Joe Hill's debut, Heart-Shaped Box, won the Bram Stoker Award for Best First Novel. His second, Horns, was made into a film freakfest starring Daniel Radcliffe. His other novels include NOS4A2, and his #1 New York Times Best-Seller, The Fireman... which was also the winner of a 2016 Goodreads Choice Award for Best Horror Novel.
He also writes short stories. Some of them were gathered together in his prize-winning collection, 20th Century Ghosts.
He was awarded the Eisner Award for Best Writer for his long running comic book series, Locke & Key, co-created with illustrator and art wizard Gabriel Rodriguez.
He lives in New Hampshire with a corgi named McMurtry after a certain beloved writer of cowboy tales. His next book, Strange Weather, a collection of novellas, is due in fall of 2017.
From the author of The Uninvited comes a haunting historical novel with a compelling mystery at its core. A young child psychologist steps off a train, her destination a foggy seaside town. There, she begins a journey causing her to question everything she believes about life, death, memories, and reincarnation.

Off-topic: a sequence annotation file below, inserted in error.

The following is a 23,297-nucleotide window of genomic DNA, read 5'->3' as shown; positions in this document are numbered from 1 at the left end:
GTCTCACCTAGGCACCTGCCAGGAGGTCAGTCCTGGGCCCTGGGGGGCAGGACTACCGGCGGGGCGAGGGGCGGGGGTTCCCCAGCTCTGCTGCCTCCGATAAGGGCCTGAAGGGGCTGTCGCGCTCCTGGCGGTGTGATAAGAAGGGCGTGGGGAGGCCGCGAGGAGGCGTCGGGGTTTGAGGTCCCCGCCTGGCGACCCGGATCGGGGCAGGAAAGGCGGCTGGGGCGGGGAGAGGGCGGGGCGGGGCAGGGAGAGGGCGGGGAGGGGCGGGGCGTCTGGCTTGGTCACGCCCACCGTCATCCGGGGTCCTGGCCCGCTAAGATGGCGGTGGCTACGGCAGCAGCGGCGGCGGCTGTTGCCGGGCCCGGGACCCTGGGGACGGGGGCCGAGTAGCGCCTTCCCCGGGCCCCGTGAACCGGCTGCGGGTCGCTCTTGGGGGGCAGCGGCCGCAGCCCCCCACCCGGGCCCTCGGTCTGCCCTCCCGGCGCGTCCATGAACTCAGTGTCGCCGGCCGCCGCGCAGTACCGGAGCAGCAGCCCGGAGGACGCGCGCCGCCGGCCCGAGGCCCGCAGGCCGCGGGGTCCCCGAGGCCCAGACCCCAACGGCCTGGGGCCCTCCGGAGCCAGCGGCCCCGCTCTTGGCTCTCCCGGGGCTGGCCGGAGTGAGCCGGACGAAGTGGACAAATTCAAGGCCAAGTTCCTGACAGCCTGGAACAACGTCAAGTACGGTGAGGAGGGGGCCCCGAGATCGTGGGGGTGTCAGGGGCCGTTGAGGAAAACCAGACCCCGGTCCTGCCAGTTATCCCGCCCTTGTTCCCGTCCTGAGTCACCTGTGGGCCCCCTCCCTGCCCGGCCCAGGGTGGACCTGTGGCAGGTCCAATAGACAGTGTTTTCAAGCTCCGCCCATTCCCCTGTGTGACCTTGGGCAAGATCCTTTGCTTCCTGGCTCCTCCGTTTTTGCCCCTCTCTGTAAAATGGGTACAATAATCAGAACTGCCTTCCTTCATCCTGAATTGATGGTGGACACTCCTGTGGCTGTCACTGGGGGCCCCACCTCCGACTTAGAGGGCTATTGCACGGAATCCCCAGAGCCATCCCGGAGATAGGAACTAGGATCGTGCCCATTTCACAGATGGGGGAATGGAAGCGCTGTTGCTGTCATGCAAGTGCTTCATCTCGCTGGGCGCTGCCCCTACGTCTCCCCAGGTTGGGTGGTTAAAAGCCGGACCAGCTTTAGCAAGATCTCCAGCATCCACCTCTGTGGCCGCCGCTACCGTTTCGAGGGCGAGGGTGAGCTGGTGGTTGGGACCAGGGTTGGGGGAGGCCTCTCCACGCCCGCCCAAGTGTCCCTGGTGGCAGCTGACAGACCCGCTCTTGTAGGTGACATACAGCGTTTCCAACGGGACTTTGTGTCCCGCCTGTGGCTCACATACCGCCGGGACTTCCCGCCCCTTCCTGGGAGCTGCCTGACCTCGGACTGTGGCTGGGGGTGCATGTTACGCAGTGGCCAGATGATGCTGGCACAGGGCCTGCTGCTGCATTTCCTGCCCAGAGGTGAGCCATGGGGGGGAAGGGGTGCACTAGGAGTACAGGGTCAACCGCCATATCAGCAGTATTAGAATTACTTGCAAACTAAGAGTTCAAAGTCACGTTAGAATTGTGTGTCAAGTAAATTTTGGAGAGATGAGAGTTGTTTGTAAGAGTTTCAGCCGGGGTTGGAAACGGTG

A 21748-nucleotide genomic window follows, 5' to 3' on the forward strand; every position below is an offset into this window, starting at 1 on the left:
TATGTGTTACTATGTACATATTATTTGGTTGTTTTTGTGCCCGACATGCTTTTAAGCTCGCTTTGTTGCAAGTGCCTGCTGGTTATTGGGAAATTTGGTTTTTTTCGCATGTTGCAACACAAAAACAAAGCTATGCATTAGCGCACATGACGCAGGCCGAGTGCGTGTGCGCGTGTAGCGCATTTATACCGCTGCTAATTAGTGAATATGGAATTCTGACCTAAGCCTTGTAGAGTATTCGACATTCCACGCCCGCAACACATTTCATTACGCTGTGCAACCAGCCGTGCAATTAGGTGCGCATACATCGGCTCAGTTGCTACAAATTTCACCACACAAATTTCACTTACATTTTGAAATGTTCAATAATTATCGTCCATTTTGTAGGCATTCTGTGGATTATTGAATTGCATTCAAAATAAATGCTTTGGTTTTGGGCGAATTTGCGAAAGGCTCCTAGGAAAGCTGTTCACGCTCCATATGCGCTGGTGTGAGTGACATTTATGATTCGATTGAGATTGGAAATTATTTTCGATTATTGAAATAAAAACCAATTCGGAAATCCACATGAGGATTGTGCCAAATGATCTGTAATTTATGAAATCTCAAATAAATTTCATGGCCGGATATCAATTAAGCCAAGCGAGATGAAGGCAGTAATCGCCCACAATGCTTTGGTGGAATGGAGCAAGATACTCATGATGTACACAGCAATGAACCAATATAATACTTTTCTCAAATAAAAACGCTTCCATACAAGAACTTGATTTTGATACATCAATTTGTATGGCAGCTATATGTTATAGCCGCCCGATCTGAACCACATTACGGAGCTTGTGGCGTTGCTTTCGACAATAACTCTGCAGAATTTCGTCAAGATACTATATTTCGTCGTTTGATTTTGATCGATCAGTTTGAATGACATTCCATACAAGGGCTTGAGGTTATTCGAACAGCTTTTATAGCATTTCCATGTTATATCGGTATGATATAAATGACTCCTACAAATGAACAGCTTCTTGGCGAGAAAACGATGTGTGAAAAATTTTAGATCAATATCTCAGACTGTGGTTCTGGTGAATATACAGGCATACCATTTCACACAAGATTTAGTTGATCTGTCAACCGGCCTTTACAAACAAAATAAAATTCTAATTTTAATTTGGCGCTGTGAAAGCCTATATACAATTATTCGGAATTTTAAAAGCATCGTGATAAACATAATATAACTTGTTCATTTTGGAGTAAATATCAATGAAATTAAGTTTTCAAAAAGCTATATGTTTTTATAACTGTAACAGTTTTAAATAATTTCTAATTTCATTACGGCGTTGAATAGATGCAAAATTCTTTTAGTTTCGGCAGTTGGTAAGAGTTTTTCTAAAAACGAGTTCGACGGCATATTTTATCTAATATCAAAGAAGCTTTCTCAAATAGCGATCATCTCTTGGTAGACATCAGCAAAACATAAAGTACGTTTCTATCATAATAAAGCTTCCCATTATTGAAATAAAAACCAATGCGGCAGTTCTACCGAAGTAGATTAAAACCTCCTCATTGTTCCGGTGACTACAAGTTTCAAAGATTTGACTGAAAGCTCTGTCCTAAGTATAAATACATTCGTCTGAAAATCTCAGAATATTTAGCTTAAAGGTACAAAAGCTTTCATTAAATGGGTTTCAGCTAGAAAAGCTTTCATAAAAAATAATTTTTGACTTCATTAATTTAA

In 1925, Alice Lind steps off a train in the rain-soaked coastal hamlet of Gordon Bay, Oregon. There, she expects to do nothing more difficult than administer IQ tests to a group of rural schoolchildren. A trained psychologist, Alice believes mysteries of the mind can be unlocked scientifically, but now her views are about to be challenged by one curious child.
Seven-year-old Janie O’Daire is a mathematical genius, which is surprising. But what is disturbing are the stories she tells: that her name was once Violet, she grew up in Kansas decades earlier, and she drowned at age nineteen. Alice delves into these stories, at first believing they’re no more than the product of the girl’s vast imagination. But, slowly, Alice comes to the realization that Janie might indeed be telling a strange truth.
Alice knows the investigation may endanger her already shaky professional reputation, and as a woman in a field dominated by men she has no room for mistakes. But she is unprepared for the ways it will illuminate terrifying mysteries within her own past, and in the process, irrevocably change her life.
About Cat Winters